US special forces kill senior ISIS commander in Syria raid - DoD
US special operations forces have conducted a military operation in eastern Syria, targeting a senior Islamic State (IS, formerly ISIS/ISIL) commander and his wife, the US defense secretary has announced. The terrorist leader was killed in the raid.
Abu Sayyaf, a senior Islamic State leader, was killed by US forces, Defense Secretary Ash Carter said on Saturday, adding the terrorist was involved in the group's military operations, as well as helping to direct its "illicit oil, gas and financial operations."
"During the course of the operation, Abu Sayyaf was killed when he engaged US forces," National Security Council spokesperson Bernadette Meehan said.
U.S. Special Operations forces conduct raid in Syria, kill senior ISIS commander, sources tell CNN.
— CNN Breaking News (@cnnbrk) May 16, 2015
The raid in eastern Syria's al-Amr was carried out at the direction of President Obama, the Defense Department said, and also targeted the Islamic State commander's wife, Umm Sayyaf.
The woman, also suspected of being an active IS member, was captured by US forces.
It is now being decided where to bring her from custody in Iraq, according to Meehan.
READ MORE: ISIS captures capital of Iraqi Anbar, raises black flag over Ramadi govt HQ
"The president authorized this operation upon the unanimous recommendation of his national security team and as soon as we had developed sufficient intelligence and were confident the mission could be carried out successfully and consistent with the requirements for undertaking such operations," Meehan added.
The dead militant leader was a Tunisian citizen. Washington informed the country’s government after the raid against him was carried out, Reuters reported, citing a US official.
It is believed Abu Sayyaf may have been in contact with IS leader Abu Bakr al-Baghdadi, CNN reported, adding that the US military managed to capture some of the terrorist's communications equipment.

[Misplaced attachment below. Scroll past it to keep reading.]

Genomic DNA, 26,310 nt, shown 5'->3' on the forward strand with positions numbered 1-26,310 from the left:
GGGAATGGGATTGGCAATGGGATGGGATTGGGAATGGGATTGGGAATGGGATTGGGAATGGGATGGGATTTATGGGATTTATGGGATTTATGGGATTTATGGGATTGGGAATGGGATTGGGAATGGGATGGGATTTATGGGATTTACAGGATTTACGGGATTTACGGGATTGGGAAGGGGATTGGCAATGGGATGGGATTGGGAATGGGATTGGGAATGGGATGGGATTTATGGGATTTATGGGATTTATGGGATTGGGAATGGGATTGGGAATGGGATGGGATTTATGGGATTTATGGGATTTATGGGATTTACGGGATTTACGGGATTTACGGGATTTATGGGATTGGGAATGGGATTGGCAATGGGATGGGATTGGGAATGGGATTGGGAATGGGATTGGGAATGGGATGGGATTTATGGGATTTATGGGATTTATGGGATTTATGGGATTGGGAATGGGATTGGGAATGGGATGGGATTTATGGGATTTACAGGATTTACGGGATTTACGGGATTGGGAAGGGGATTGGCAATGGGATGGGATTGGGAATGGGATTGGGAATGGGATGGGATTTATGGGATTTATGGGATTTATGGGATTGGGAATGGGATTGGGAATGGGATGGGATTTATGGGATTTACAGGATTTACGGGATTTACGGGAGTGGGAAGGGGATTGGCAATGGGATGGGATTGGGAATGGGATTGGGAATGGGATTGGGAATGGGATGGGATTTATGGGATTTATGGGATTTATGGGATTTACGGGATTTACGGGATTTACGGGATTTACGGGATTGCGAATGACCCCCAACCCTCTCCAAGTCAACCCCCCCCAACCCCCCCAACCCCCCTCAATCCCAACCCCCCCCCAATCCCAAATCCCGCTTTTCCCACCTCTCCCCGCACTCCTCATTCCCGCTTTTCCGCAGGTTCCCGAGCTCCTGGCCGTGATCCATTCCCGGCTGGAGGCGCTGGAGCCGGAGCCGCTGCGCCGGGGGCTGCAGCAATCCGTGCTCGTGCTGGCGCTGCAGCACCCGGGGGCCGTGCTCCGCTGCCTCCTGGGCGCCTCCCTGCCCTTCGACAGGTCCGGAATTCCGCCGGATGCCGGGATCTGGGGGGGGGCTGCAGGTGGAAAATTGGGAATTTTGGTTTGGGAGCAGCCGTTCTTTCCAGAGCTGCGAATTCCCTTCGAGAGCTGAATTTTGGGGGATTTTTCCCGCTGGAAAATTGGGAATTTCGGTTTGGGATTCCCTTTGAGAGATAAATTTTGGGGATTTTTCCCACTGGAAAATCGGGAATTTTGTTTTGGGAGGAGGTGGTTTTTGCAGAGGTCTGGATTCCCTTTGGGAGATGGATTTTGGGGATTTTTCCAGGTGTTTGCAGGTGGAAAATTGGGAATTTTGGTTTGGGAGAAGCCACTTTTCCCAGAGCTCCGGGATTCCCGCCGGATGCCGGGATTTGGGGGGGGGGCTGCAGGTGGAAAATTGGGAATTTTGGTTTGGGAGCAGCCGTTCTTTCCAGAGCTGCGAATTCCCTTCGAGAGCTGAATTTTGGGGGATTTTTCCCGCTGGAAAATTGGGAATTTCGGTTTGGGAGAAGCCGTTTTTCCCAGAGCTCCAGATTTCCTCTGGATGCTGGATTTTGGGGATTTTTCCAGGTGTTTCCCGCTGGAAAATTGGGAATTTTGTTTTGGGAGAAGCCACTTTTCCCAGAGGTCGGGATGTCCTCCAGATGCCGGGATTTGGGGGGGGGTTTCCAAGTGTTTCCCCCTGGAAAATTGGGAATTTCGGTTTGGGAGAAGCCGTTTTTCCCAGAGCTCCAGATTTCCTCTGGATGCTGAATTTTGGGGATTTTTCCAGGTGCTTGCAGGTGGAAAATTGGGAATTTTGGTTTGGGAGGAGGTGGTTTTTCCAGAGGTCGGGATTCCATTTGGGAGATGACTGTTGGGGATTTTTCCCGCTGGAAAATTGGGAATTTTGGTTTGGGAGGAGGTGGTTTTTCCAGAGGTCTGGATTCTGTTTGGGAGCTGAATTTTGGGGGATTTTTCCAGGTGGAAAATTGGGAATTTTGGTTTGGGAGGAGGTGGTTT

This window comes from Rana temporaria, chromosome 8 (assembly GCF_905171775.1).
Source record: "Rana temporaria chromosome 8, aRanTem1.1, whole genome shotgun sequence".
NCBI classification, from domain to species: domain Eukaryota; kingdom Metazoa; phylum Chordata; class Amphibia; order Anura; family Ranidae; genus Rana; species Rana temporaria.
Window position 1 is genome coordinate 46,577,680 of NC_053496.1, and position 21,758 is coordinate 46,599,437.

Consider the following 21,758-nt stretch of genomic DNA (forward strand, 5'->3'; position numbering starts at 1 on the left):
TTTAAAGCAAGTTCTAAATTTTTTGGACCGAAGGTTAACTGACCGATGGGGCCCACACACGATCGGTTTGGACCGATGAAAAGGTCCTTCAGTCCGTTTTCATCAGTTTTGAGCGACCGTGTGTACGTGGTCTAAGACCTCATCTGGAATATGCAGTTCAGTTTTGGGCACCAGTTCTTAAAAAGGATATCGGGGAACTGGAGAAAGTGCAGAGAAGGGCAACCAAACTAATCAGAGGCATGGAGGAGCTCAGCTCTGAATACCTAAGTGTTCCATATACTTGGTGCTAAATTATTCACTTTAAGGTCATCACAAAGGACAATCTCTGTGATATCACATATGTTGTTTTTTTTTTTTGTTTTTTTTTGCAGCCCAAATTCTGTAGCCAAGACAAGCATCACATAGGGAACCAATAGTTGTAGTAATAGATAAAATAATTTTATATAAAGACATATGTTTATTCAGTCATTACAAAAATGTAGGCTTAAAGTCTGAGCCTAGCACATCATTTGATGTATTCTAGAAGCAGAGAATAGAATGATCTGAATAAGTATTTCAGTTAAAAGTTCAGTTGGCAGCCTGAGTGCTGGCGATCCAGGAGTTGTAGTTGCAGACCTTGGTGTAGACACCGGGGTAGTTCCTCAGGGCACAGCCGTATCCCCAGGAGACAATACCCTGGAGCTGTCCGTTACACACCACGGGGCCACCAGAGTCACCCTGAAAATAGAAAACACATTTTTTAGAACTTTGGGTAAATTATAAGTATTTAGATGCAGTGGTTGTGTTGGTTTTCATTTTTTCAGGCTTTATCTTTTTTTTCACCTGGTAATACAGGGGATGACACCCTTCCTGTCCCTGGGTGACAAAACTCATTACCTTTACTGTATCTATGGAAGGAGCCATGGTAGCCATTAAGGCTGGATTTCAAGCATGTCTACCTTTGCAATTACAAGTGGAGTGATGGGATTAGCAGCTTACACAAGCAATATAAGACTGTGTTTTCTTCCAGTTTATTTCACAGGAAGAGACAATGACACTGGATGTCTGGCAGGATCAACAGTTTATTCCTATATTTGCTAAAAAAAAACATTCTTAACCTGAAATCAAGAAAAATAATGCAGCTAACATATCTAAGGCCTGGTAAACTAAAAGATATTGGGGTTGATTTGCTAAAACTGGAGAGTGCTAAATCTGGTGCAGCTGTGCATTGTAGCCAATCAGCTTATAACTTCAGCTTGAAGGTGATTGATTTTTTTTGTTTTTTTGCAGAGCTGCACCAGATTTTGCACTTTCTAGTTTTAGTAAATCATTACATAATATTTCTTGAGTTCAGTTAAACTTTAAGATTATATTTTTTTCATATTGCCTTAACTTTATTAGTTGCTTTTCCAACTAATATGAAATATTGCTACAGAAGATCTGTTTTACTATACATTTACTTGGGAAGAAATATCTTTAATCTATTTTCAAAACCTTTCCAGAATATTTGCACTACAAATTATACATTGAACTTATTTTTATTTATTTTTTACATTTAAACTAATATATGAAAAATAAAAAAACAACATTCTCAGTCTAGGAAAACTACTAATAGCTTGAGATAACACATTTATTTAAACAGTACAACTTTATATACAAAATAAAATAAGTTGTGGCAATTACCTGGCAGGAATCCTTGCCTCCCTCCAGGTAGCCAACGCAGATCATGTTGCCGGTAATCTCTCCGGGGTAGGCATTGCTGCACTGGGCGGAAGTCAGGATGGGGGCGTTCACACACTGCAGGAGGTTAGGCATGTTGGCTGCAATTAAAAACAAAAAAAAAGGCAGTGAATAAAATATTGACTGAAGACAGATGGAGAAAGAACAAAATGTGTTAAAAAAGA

More info from @barbarastarrcnn: Reason to believe Abu Sayyaf may have been in contact w/ Al Baghdadi: sources familiar with operation
— Ram Ramgopal (@RamCNN) May 16, 2015
No US military were killed or injured in the operation, the US Defense officials reported. A Yazidi woman, who had apparently been held as a slave, was also rescued.
Another dozen fighters were killed in an overnight US raid, an American official speaking on condition of anonymity told Reuters on Saturday.
Special forces based out of Iraq flew into Syria on Friday night by helicopter. Meehan says the operation was conducted "with the full consent of Iraqi authorities" and "consistent with domestic and international law."
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The White House didn’t coordinate the military raid with the Syrian government, the US spokesperson said. "Nor did we advise them in advance of this operation," Meehan added, saying "the Assad regime is not and cannot be a partner in the fight against ISIL [the Islamic State]."
Earlier on Saturday, Syria's state media reported that 40 Islamic State militants, including an ISIS "oil minister" Abu Taym Saudi were killed by the Syrian army in the country's east. Media reports said the terrorist leader was responsible for oil-related affairs in the Omar oil field in the strategic town of Mayadin, which has been under the control of the extremists since July 2014.
The Syrian media report was later called a mistake by a group tracking the Syrian civil war, Reuters reported. According to Rami Abdulrahman of the Syrian Observatory for Human Rights, the Syrian news had incorrectly taken credit for the US special forces’ operation.
READ MORE: Syrian civil war may drag beyond 2017 – Obama
US-led airstrikes have been targeting the militants positions since September last year. Earlier this month, a monitoring group claimed that dozens of Syrian civilians were killed in just one day of the airstrikes.
President Bashar Assad has repeatedly pointed out that the US military operations in Syria are an illegal intervention, violating the sovereignty of the country, as it has not been authorized by a UN Security Council resolution.